NCR completes India's largest electronic cheque truncation project for NPCI

NCR Corporation and National Payments Corporation of India (NPCI) today announced the successful completion of a landmark 'cheque truncation system' (CTS) project in India.

Started by the Reserve Bank of India in December 2007 to ease the process of cheque clearing in the country, this project changes the traditional physical movement of cheques to electronic clearing using NCR's image-based software.

The CTS project is categorised into three grids to manage cheque processing in the country, including north grid based in Delhi, south grid in Chennai and the west grid in Mumbai. The first phase implementation started in the National Capital Region followed by the south and west grids.

The grids are powered by NCR APTRA Clear and ImageMark Archive software, using image-based cheque scanning technology that allows banks to capture the images of the cheque and securely transfer it to the drawee bank electronically through the clearing house based at NPCI.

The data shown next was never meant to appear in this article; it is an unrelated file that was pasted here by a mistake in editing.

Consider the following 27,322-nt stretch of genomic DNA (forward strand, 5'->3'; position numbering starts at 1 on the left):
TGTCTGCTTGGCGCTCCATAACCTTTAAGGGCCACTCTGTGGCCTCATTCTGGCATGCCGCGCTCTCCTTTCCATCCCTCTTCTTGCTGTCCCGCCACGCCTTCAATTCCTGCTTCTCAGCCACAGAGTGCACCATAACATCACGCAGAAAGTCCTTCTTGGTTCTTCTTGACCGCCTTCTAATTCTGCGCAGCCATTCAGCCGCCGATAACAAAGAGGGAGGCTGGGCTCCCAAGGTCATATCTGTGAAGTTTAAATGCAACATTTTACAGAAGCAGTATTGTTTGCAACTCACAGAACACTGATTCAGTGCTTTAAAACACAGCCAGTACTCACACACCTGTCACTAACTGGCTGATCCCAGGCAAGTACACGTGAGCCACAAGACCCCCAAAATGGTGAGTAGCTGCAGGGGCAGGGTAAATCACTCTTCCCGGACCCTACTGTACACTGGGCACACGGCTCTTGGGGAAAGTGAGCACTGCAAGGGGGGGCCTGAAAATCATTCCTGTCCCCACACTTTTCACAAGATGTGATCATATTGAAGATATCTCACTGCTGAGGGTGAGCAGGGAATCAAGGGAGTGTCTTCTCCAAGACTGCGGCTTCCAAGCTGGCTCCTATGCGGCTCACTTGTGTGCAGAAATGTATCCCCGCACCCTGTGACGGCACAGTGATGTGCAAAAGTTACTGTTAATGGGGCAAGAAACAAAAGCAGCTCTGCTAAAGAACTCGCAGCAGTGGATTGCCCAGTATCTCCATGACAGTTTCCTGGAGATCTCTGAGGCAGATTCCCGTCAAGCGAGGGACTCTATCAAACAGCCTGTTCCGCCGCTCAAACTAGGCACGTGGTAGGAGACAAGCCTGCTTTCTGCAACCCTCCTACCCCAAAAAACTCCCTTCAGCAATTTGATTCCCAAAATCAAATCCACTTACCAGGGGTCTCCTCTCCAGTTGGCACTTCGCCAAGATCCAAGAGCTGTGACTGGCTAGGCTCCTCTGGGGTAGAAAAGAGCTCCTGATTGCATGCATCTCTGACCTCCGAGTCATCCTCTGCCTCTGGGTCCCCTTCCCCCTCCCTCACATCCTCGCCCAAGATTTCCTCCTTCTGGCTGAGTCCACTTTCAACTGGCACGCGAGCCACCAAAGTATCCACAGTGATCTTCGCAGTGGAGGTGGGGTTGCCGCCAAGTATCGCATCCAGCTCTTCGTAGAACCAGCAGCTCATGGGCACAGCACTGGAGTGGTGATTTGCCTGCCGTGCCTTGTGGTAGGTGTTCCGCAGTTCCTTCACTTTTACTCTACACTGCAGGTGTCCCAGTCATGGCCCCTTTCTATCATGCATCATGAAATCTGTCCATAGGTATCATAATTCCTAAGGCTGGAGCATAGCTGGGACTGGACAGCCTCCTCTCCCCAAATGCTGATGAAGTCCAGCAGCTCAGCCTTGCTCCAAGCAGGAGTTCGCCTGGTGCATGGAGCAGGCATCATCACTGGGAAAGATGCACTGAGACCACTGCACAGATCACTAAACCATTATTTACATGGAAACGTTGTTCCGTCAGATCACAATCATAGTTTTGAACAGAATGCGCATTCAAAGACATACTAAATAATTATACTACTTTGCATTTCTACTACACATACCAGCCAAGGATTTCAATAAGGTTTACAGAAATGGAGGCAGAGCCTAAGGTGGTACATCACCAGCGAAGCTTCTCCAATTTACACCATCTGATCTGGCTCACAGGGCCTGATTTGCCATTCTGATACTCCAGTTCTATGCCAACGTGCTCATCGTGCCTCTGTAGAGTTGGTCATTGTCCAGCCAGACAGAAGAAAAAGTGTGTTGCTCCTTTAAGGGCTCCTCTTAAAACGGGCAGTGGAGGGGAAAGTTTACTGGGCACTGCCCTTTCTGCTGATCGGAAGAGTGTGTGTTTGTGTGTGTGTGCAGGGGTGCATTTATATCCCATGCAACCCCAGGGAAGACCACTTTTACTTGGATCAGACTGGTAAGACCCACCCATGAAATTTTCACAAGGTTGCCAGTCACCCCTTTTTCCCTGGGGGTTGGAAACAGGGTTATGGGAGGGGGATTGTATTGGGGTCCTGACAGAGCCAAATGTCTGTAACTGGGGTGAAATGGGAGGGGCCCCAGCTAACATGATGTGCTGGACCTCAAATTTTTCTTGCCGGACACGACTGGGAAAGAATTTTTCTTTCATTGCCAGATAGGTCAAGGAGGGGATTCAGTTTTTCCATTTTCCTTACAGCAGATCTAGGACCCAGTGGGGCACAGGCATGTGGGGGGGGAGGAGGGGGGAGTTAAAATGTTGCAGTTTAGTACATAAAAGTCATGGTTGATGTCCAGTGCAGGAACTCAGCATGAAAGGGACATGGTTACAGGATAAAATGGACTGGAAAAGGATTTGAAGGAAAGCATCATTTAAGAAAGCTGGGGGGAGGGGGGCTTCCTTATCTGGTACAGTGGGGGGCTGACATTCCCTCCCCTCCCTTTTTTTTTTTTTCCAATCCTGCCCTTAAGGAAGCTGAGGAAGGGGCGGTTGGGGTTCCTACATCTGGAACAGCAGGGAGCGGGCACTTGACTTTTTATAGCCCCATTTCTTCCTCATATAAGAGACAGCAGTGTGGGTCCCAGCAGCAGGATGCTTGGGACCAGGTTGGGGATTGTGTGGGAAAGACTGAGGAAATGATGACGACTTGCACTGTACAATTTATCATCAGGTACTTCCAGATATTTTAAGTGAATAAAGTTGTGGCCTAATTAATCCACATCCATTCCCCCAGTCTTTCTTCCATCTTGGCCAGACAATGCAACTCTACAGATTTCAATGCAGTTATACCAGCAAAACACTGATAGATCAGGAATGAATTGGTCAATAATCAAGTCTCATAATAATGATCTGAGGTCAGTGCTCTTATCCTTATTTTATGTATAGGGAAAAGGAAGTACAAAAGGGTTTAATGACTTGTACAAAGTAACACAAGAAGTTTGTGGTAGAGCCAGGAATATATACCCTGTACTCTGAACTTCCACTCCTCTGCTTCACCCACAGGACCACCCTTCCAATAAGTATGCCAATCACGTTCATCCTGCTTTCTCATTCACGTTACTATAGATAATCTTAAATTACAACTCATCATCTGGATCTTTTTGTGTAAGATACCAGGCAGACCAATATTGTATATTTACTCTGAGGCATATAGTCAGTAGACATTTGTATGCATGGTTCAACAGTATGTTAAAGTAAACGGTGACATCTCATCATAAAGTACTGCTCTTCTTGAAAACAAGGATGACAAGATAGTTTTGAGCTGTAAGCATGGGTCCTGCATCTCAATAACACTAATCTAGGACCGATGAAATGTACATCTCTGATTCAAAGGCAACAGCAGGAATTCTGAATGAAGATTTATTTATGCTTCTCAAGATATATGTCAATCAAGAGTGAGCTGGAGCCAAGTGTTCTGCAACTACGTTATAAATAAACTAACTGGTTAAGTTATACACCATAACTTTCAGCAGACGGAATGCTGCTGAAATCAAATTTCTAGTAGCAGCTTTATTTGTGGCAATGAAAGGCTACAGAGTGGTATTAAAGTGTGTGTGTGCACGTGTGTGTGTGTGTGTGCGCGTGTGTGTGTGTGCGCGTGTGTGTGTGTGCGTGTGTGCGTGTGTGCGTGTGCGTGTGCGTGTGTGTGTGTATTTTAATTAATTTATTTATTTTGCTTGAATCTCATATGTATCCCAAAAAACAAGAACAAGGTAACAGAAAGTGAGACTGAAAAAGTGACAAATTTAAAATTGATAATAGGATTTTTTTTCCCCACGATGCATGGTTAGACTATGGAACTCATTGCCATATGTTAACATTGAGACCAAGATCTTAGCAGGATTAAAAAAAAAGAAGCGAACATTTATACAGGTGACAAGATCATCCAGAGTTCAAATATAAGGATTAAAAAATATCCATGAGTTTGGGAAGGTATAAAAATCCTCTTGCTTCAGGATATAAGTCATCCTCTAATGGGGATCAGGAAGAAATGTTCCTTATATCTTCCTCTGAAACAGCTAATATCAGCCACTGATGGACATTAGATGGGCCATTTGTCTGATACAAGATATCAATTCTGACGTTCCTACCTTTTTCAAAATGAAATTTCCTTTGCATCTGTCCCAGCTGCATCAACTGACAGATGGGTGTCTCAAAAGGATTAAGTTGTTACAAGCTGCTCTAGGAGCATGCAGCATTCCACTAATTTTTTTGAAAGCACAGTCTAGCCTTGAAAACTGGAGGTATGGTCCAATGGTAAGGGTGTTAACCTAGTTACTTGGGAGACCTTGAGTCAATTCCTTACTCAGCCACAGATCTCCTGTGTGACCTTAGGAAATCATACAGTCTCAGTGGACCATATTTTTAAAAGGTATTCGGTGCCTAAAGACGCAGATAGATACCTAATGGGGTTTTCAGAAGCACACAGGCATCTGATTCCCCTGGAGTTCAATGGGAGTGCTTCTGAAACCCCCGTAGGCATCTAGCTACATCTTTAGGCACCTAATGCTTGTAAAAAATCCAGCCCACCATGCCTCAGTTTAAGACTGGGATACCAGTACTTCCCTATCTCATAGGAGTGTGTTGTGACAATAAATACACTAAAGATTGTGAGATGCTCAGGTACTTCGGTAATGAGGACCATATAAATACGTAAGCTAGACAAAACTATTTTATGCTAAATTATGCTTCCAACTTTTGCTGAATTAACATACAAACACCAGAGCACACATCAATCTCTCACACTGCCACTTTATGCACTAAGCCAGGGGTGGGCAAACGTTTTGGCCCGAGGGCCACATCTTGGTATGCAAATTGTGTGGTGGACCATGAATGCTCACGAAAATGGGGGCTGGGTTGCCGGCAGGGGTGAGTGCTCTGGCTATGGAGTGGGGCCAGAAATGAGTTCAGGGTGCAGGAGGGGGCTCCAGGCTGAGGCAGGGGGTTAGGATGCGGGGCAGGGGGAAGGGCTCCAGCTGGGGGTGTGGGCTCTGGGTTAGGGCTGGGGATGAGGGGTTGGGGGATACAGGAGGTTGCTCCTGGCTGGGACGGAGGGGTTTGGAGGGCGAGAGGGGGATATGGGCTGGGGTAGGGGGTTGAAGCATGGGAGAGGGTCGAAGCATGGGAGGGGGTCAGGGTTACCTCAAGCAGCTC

''It is a moment of pride for us as we achieve this huge milestone with the successful completion of CTS implementation in India,'' said AP Hota, MD and CEO, NPCI. ''The project was initiated by the Reserve Bank of India to bring to the forefront advanced and reliable solutions; keeping in mind the huge volume of cheques that is used in India, a secure system is necessary as we add more people to the financial network. We recognize the efforts of NCR and our technology partners for their commitment and innovative technologies to make this project a success.''

NCR's cheque imaging technology and software applications have reduced the cheque processing settlement time significantly from three days to two for intercity cheques and just one day for intra-city cheques.

An average volume of 40 lakh cheques are processed and cleared in a day with a record peak of over 55 lakh cheques processed and cleared in a single day last month.

Navroze Dastur, managing director, NCR India, said, ''Cash availability schedules, transfer delays, fraud potential and the inherent manual process in banks increase the risk and cost associated with existing cheque clearing environments. The electronification of paper processing improves the potential for increased efficiencies, enables significant risk reduction and lower transaction costs.''